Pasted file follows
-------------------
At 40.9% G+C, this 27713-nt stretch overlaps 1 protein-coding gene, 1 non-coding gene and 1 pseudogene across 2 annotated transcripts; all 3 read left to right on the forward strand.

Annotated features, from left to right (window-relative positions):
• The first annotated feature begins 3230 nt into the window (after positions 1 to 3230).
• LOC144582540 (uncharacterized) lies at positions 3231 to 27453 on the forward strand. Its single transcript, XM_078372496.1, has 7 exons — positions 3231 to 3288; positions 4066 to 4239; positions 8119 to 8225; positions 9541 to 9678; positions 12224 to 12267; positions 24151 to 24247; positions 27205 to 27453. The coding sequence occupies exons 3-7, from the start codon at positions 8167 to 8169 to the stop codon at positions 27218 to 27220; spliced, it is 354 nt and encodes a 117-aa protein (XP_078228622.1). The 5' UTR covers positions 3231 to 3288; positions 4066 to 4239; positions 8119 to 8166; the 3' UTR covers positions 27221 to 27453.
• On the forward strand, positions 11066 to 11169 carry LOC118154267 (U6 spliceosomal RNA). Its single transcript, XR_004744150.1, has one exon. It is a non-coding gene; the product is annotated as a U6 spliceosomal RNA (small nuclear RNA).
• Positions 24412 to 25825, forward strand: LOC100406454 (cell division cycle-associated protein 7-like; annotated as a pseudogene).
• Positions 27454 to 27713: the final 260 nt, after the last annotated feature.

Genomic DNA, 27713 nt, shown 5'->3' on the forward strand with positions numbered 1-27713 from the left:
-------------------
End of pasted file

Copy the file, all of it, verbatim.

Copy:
At 40.9% G+C, this 27713-nt stretch overlaps 1 protein-coding gene, 1 non-coding gene and 1 pseudogene across 2 annotated transcripts; all 3 read left to right on the forward strand.

Annotated features, from left to right (window-relative positions):
• The first annotated feature begins 3230 nt into the window (after positions 1 to 3230).
• LOC144582540 (uncharacterized) lies at positions 3231 to 27453 on the forward strand. Its single transcript, XM_078372496.1, has 7 exons — positions 3231 to 3288; positions 4066 to 4239; positions 8119 to 8225; positions 9541 to 9678; positions 12224 to 12267; positions 24151 to 24247; positions 27205 to 27453. The coding sequence occupies exons 3-7, from the start codon at positions 8167 to 8169 to the stop codon at positions 27218 to 27220; spliced, it is 354 nt and encodes a 117-aa protein (XP_078228622.1). The 5' UTR covers positions 3231 to 3288; positions 4066 to 4239; positions 8119 to 8166; the 3' UTR covers positions 27221 to 27453.
• On the forward strand, positions 11066 to 11169 carry LOC118154267 (U6 spliceosomal RNA). Its single transcript, XR_004744150.1, has one exon. It is a non-coding gene; the product is annotated as a U6 spliceosomal RNA (small nuclear RNA).
• Positions 24412 to 25825, forward strand: LOC100406454 (cell division cycle-associated protein 7-like; annotated as a pseudogene).
• Positions 27454 to 27713: the final 260 nt, after the last annotated feature.

Genomic DNA, 27713 nt, shown 5'->3' on the forward strand with positions numbered 1-27713 from the left: